Powerball and Mega Millions pots can make you a billionaire

Unfortunately, the odds of winning are about 1 in half a billion. Each ticket will set you back $2.

Powerball and Mega Millions combined jackpots total $1 billion in drawings on Friday and Saturday. (Andrea Brown / The Herald)

Powerball and Mega Millions combined jackpots total $1 billion in drawings on Friday and Saturday. (Andrea Brown / The Herald)

You don’t have to start a tech company to become a billionaire.

All it takes is $4 and a lotto luck.

Combined, this weekend’s Powerball and Mega Millions jackpots are nearly $1 billion.

The odds of winning both are about 1 in 594 million.

Tickets for the multi-state lotteries are $2 a pop. The drawing is Friday for the Mega Millions jackpot of $510 million and Saturday for Powerball’s $470 million bonanza.

This is only the third time that both jackpots are over $400 million at the same time.

The Mega Millions winner can take a lump sum of $377 million. The Powerball cash payout is $363 million. To get every penny, take it as an annuity over 30 years.

If no tickets have all six numbers, the amounts will climb. Mega Millions drawings are Tuesday and Friday. Powerball draws on Wednesday and Saturday.

This is the eighth highest prize in Mega Millions history and the tenth for Powerball. The Mega Millions top prize was $1.537 billion in 2018 and $1.586 billion in 2016 for Powerball.

The freak chance of winning the jackpot is 1 in 303 million for Mega Millions and 1 in 292 million for Powerball.

If that is too daunting, the state’s Lotto game prize is a not-so-shabby $2.1 million. Tickets are $1 for two draws and the odds of winning are a mere 1 in 7 million.

Players have 180 days from the drawing date to claim their prize.

Check your pockets.

Seven Washington state lottery draw games worth a total of $2.2 million expire this month.

A $10,000 Match 4 ticket purchased in July at Lynnwood’s ARCO station at 4806 196th St. SW expires Jan. 27.

Two Hit 5 tickets sold in Federal Way and Tacoma, each worth $420,000, expire Jan. 14.

Tickets $600 and less can be redeemed at retail sites. Those $601 or more used to be claimed at lottery regional offices, such as the one in Everett, all of which are closed due to COVID-19. Winners with prizes up to $100,000 can mail tickets to claim their loot.

Winners with tickets for $100,000 or more have the option to call the lottery headquarters in Olympia to schedule an appointment to make an in-person claim.

By state law, the names of winners are public record and can be obtained with a records request.

Prizes that aren’t claimed go in a reserve account for the Washington Opportunity Pathways Account, which helps support college students and early childhood education programs.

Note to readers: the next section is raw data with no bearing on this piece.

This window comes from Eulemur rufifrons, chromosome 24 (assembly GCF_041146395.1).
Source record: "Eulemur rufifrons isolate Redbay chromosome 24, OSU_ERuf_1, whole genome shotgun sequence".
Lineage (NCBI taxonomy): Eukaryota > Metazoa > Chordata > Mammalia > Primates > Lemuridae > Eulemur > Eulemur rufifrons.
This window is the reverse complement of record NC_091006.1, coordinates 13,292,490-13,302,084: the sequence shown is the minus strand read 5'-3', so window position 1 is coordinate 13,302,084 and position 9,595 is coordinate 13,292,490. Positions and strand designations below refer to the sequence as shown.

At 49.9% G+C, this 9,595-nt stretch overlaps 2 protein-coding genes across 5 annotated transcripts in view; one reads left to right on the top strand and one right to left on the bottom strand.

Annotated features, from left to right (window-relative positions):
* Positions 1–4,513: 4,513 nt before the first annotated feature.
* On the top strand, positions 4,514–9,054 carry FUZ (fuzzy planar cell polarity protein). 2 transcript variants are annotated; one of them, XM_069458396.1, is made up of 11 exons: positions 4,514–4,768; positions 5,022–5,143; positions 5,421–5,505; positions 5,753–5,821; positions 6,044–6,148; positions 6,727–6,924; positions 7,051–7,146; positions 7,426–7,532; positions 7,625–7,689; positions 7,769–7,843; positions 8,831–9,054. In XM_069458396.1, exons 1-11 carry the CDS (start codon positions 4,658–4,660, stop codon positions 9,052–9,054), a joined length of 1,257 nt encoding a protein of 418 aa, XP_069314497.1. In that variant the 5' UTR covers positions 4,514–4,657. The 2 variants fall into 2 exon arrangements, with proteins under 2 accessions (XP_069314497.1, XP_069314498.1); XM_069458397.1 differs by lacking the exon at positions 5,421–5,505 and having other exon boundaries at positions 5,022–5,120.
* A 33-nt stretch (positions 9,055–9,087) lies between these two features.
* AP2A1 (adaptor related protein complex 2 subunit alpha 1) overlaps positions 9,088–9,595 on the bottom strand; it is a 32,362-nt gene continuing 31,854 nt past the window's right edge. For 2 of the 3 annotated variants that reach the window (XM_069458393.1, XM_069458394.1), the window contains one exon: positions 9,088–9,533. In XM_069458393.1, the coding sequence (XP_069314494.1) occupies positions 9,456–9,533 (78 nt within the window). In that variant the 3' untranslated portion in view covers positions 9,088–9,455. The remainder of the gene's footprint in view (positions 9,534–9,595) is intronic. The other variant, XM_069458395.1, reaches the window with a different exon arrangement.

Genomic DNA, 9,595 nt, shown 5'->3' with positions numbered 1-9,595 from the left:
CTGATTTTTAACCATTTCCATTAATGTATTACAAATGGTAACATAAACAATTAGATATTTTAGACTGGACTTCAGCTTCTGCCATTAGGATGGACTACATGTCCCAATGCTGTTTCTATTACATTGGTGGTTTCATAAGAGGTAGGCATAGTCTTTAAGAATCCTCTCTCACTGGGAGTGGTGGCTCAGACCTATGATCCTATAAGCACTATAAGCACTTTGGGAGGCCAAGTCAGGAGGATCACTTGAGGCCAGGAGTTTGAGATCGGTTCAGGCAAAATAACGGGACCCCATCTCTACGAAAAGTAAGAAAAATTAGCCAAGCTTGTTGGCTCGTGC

Andrea Brown: abrown@heraldnet.com; 425-339-3443. Twitter @reporterbrown.

Talk to us

More in Local News

Michael Jensen, left, and Nathan Jensen, right, pick up trash in their encampment that they being forced to clear out of by Parks Department the near Silver Lake on Wednesday, Jan. 23, 2019 in Everett, Wa. (Olivia Vanni / The Herald)
Annual homeless count could shed light on pandemic’s impact

Snohomish County canceled its 2021 point-in-time count. Officials hope this year’s will bring clarity.

Section of a tsunami high ground map. (Island County)
Tsunami warning fizzled, but future threat to Whidbey is real

State and county officials have long warned about the possibility of a tsunami striking the island.

Judge: Sex abuse of former Marysville student violated law

A woman sued the district last year, accusing a longtime art teacher of sexual abuse in the 1980s.

Darrell Cain, Pierce College Puyallup president and incoming Everett Community College interim president
Pierce College Puyallup president picked to lead EvCC for now

Everett Community College’s board chose Darrell Cain as its interim president.

Christian Sayre (Washington County Sheriff's Office)
$1 million bail for Everett bar owner charged with rapes

Christian Sayre, 35, owner of The Anchor Pub, was charged last week with 10 counts of felony sex crimes.

NO CAPTION NECESSARY: Logo for the Cornfield Report by Jerry Cornfield. 20200112
Democrats ready to ditch the other ‘grand bargain’ of 2021

Here’s what’s happening on Day 10 of the 2022 session of the Washington Legislature.

Photo by Emily Gilbert/Whidbey News-Times
Jonathan Kline said a museum would be coming in to take most of the pews from the former Jehovah's Witness church on Morris Road outside Coupeville. The Whidbey Homeless Coalition wants to turn the building into an overnight shelter.
Appeal filed against homeless shelter project near Coupeville

More than 300 neighbors signed a letter saying the location isn’t an appropriate place for the shelter.

Snohomish County Jail. (Sue Misao / Herald file)
As omicron surges, frustrations and challenges mount in correction facilities

More than 10% of those in state prisons are infected. “We’re kind of in this Twilight Zone cycle,” one prisoner said.

The entrance to the new free COVID vaccination site at the Everett Mall on Monday, Jan. 17, 2022. (Olivia Vanni / The Herald)
Free mass-vaccination site opens Tuesday at Everett Mall

Hundreds of appointments are up for grabs at the state-run site, which will offer initial doses, boosters and pediatric shots.

Most Read